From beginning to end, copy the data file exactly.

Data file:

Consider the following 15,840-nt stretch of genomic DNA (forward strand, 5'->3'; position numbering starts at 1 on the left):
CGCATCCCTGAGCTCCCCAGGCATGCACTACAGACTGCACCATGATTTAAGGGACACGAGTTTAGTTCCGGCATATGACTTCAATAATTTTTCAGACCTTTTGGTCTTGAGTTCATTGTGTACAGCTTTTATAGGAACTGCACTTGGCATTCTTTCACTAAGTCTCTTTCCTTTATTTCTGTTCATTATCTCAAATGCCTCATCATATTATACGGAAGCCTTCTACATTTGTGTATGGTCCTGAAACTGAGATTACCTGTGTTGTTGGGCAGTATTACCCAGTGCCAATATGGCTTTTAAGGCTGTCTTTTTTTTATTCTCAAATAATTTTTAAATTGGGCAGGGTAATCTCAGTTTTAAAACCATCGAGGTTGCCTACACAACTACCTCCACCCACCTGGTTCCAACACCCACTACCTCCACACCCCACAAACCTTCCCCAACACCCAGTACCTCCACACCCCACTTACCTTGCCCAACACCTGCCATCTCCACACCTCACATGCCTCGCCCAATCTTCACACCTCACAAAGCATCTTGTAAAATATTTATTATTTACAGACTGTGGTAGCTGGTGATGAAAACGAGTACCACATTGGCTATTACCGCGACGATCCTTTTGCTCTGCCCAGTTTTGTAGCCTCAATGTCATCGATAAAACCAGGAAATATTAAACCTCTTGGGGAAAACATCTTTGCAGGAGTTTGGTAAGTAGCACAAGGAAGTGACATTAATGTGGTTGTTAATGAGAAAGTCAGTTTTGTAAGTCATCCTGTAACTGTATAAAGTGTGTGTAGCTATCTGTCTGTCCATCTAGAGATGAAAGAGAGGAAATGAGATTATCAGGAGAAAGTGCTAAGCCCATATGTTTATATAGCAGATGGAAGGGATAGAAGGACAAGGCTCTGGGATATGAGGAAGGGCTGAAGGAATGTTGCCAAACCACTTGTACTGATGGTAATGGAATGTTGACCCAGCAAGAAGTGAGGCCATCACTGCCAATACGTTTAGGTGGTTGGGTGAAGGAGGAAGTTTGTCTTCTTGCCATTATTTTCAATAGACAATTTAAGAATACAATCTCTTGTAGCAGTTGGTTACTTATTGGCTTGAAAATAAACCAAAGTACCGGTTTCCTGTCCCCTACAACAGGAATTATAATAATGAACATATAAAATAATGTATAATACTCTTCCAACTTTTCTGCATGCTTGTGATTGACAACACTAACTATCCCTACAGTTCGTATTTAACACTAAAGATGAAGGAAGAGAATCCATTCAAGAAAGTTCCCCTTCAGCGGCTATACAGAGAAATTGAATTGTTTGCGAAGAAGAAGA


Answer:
Consider the following 15,840-nt stretch of genomic DNA (forward strand, 5'->3'; position numbering starts at 1 on the left):
CGCATCCCTGAGCTCCCCAGGCATGCACTACAGACTGCACCATGATTTAAGGGACACGAGTTTAGTTCCGGCATATGACTTCAATAATTTTTCAGACCTTTTGGTCTTGAGTTCATTGTGTACAGCTTTTATAGGAACTGCACTTGGCATTCTTTCACTAAGTCTCTTTCCTTTATTTCTGTTCATTATCTCAAATGCCTCATCATATTATACGGAAGCCTTCTACATTTGTGTATGGTCCTGAAACTGAGATTACCTGTGTTGTTGGGCAGTATTACCCAGTGCCAATATGGCTTTTAAGGCTGTCTTTTTTTTATTCTCAAATAATTTTTAAATTGGGCAGGGTAATCTCAGTTTTAAAACCATCGAGGTTGCCTACACAACTACCTCCACCCACCTGGTTCCAACACCCACTACCTCCACACCCCACAAACCTTCCCCAACACCCAGTACCTCCACACCCCACTTACCTTGCCCAACACCTGCCATCTCCACACCTCACATGCCTCGCCCAATCTTCACACCTCACAAAGCATCTTGTAAAATATTTATTATTTACAGACTGTGGTAGCTGGTGATGAAAACGAGTACCACATTGGCTATTACCGCGACGATCCTTTTGCTCTGCCCAGTTTTGTAGCCTCAATGTCATCGATAAAACCAGGAAATATTAAACCTCTTGGGGAAAACATCTTTGCAGGAGTTTGGTAAGTAGCACAAGGAAGTGACATTAATGTGGTTGTTAATGAGAAAGTCAGTTTTGTAAGTCATCCTGTAACTGTATAAAGTGTGTGTAGCTATCTGTCTGTCCATCTAGAGATGAAAGAGAGGAAATGAGATTATCAGGAGAAAGTGCTAAGCCCATATGTTTATATAGCAGATGGAAGGGATAGAAGGACAAGGCTCTGGGATATGAGGAAGGGCTGAAGGAATGTTGCCAAACCACTTGTACTGATGGTAATGGAATGTTGACCCAGCAAGAAGTGAGGCCATCACTGCCAATACGTTTAGGTGGTTGGGTGAAGGAGGAAGTTTGTCTTCTTGCCATTATTTTCAATAGACAATTTAAGAATACAATCTCTTGTAGCAGTTGGTTACTTATTGGCTTGAAAATAAACCAAAGTACCGGTTTCCTGTCCCCTACAACAGGAATTATAATAATGAACATATAAAATAATGTATAATACTCTTCCAACTTTTCTGCATGCTTGTGATTGACAACACTAACTATCCCTACAGTTCGTATTTAACACTAAAGATGAAGGAAGAGAATCCATTCAAGAAAGTTCCCCTTCAGCGGCTATACAGAGAAATTGAATTGTTTGCGAAGAAGAAGA